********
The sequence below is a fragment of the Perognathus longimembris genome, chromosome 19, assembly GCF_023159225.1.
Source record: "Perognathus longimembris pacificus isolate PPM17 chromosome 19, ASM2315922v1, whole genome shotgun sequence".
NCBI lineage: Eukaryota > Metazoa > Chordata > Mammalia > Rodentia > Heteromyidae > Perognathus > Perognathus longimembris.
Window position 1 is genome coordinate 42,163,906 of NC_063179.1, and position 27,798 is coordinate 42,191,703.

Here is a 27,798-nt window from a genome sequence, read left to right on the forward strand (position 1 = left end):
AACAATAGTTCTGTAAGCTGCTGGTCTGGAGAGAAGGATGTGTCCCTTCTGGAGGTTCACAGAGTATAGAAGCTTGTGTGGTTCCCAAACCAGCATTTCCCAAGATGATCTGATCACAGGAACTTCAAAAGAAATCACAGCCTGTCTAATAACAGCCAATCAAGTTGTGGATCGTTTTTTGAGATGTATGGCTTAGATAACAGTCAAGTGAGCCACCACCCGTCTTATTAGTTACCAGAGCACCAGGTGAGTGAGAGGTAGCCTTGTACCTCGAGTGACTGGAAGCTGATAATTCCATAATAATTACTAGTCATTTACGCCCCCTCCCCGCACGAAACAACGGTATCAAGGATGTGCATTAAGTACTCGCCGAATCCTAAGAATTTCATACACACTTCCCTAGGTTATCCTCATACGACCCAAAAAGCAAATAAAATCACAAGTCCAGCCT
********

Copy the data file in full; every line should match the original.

The sequence below is a fragment of the Perognathus longimembris genome, chromosome 19, assembly GCF_023159225.1.
Source record: "Perognathus longimembris pacificus isolate PPM17 chromosome 19, ASM2315922v1, whole genome shotgun sequence".
NCBI lineage: Eukaryota > Metazoa > Chordata > Mammalia > Rodentia > Heteromyidae > Perognathus > Perognathus longimembris.
Window position 1 is genome coordinate 42,163,906 of NC_063179.1, and position 27,798 is coordinate 42,191,703.

Here is a 27,798-nt window from a genome sequence, read left to right on the forward strand (position 1 = left end):
AACAATAGTTCTGTAAGCTGCTGGTCTGGAGAGAAGGATGTGTCCCTTCTGGAGGTTCACAGAGTATAGAAGCTTGTGTGGTTCCCAAACCAGCATTTCCCAAGATGATCTGATCACAGGAACTTCAAAAGAAATCACAGCCTGTCTAATAACAGCCAATCAAGTTGTGGATCGTTTTTTGAGATGTATGGCTTAGATAACAGTCAAGTGAGCCACCACCCGTCTTATTAGTTACCAGAGCACCAGGTGAGTGAGAGGTAGCCTTGTACCTCGAGTGACTGGAAGCTGATAATTCCATAATAATTACTAGTCATTTACGCCCCCTCCCCGCACGAAACAACGGTATCAAGGATGTGCATTAAGTACTCGCCGAATCCTAAGAATTTCATACACACTTCCCTAGGTTATCCTCATACGACCCAAAAAGCAAATAAAATCACAAGTCCAGCCT